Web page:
From the beginning, Fr Vaughan had entrusted his dreams of a missionary college to the patronage of St Joseph, the quiet but caring husband of Our Lady, and it was to St Joseph, that he turned, when difficulties arose in buying Holcombe House. One of his friends had seen the house and told him about it – saying that it was in a good position and also included enough land to build a college, should the number of missionary vocations eventually warrant it. There was only one problem – the owner would not sell it and certainly not to a Catholic priest who wanted to build a missionary seminary. Fr Vaughan tried to talk to the man several times, but he always refused to sell and eventually Fr Vaughan had the door closed in his face. So, he did what has become an abiding habit among Mill Hill men – when you have a problem, you entrust it to St Joseph.
He bought a small statue of St Joseph, wrapped it up and took it with him on his next visit to Holcombe House. It was the owner himself, who answered the door, but before he could say anything, Fr Vaughan asked if he could leave his small parcel in the small open cupboard near the door, while he visited one or two people in the area – and before the man could refuse, he placed his parcel there and left. A few days later, he received a letter from the owner saying that he had changed his mind and that Fr Vaughan could buy the house. That small statue of St Joseph has had a place of honour in Mill Hill ever since that day – reminding Mill Hill men what a powerful, but quietly working Patron St Joseph is!
That, however, was not the end of the Holcombe House difficulties! Fr Vaughan had enough money to buy the house but not to furnish it and, as he was later to write, “We began in real poverty – six mugs, or rather college pudding basins, for our tea, and we borrowed a few chairs and plates. We started that first night with reading at supper: ‘The life of St Joseph’” This frugality, however, was not only because of the lack of money, but also from Fr Vaughan’s idealism – he wanted priests, who would willingly embrace a life of poverty, an insight which was to prepare the Mill Hill men sent to the Borneo Mission, for there was little of anything for the first fifty or sixty years of missionary work here and the life was very tough.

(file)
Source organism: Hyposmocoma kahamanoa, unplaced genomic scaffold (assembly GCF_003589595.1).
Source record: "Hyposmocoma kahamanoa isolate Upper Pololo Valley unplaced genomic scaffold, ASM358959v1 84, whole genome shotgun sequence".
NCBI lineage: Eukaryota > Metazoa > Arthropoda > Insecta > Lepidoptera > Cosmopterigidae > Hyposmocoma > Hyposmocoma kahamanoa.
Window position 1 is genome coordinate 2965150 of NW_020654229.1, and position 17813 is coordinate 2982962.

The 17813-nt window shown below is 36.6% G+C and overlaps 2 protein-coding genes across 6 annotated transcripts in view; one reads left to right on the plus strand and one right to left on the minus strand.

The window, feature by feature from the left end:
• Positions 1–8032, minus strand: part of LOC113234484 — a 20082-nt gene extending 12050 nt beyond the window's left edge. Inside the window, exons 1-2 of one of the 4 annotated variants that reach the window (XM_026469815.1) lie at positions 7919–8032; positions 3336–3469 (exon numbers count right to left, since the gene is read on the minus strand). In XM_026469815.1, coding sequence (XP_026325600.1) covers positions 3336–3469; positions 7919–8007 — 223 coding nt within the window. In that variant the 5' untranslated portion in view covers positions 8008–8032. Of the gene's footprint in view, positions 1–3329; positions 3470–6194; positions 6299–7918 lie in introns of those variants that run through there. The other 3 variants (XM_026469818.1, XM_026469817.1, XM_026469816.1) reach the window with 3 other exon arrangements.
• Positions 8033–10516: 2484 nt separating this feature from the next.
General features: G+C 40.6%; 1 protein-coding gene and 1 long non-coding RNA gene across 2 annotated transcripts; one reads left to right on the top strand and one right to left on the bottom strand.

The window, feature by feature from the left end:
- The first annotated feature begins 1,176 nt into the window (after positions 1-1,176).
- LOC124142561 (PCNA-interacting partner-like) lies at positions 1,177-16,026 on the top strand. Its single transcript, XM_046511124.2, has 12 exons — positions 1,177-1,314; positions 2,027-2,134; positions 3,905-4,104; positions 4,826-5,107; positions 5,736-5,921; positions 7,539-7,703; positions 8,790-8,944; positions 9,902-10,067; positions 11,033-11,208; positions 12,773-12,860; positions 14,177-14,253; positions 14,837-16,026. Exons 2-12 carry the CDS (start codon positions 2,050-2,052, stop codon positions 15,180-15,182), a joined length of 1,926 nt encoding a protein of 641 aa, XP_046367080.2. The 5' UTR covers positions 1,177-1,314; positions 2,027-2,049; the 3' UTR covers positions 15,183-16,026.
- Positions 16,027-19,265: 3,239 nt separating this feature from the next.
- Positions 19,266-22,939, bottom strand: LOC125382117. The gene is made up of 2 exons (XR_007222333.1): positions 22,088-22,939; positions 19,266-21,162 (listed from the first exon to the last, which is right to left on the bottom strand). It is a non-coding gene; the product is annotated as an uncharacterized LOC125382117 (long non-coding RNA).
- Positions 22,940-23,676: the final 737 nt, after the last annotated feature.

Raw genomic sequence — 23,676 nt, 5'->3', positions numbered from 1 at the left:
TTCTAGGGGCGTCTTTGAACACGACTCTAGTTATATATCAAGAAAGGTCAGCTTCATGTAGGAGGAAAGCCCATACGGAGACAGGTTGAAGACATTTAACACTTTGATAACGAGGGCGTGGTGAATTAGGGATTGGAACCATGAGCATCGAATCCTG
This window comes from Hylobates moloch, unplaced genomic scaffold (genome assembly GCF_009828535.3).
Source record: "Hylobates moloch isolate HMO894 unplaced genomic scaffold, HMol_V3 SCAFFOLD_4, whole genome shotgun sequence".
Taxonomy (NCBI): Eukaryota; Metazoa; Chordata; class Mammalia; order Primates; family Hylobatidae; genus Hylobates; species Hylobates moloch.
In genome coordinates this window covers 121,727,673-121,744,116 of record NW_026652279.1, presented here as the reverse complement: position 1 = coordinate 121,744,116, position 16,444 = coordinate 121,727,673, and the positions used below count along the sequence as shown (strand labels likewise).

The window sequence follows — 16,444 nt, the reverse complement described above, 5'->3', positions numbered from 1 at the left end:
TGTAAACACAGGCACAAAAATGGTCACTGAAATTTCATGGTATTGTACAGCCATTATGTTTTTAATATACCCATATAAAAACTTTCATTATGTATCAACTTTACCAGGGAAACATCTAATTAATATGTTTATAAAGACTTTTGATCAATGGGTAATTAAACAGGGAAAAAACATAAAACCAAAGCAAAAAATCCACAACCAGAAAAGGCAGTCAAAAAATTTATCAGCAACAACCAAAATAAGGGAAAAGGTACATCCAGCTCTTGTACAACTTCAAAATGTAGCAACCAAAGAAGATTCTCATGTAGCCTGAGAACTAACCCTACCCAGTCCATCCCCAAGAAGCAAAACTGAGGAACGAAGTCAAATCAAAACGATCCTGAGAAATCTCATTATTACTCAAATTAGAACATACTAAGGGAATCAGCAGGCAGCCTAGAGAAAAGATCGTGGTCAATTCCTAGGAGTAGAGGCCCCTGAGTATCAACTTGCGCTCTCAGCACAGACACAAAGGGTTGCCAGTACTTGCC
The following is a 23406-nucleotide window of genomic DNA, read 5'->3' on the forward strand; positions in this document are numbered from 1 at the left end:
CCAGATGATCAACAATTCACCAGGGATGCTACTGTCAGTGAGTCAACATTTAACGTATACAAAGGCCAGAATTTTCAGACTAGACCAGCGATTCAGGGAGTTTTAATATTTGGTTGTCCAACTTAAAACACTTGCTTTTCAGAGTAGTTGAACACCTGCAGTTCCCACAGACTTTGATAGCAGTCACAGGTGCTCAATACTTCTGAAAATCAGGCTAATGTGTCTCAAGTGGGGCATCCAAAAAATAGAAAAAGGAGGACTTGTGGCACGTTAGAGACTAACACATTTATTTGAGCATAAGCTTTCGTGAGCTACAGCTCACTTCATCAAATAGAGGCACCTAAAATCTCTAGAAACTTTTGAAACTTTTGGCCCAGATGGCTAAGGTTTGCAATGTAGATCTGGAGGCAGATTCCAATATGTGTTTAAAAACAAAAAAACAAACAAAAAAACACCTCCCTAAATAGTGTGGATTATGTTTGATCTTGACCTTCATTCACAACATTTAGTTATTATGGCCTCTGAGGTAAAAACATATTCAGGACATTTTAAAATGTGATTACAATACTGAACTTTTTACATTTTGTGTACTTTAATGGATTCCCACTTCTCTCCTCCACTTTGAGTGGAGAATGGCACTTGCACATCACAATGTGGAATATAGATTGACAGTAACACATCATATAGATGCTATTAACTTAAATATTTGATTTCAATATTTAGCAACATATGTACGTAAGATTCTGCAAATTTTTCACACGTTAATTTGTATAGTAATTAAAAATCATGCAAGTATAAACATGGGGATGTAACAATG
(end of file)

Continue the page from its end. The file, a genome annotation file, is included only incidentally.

This way of living at Holcombe House, however, was not a healthy lifestyle, for as one visitor to the budding missionary college reported: “I found them eating meals of tinned meat in order to save money on cooking”. Something needed to be done, so the Lord took a hand and sent a wealthy Catholic convert, Lady Herbert of Lea to visit Fr Vaughan at Holcombe House, where she found, as one account says, that the only room that was furnished was the chapel – Fr Vaughan and his students were sleeping on the floor. Lady Herbert decided to adopt the college and brought about many changes in the domestic arrangements, which, while still simple, were a more healthy way of living. Because of this and many other generous acts, she became known as “The Mother of the Mill” and, at her death many years later, was buried in the College cemetery.
The number of students rose and it soon became obvious that Holcombe House was not large enough to accommodate them, so it was decided to build St Joseph’s College on the adjacent Mill field, a few hundred yards from Holcombe House. This new college building, though not fully completed, was opened on 1 March 1871 and thirty-four students took up residence there. From the doors of this college, the Motherhouse of the Mill Hill Missionaries, hundreds of missionary priests and brothers would go out to countries throughout the world to preach the Gospel and amongst these men were all the Mill Hill Missionaries, except the more recent ones, who have worked in Sarawak and Sabah over the last one hundred and thirty five years.
The next part of the story of the Mill Hill Missionaries will tell of the first Missions entrusted to Mill Hill, including the story of how they arrived in Borneo.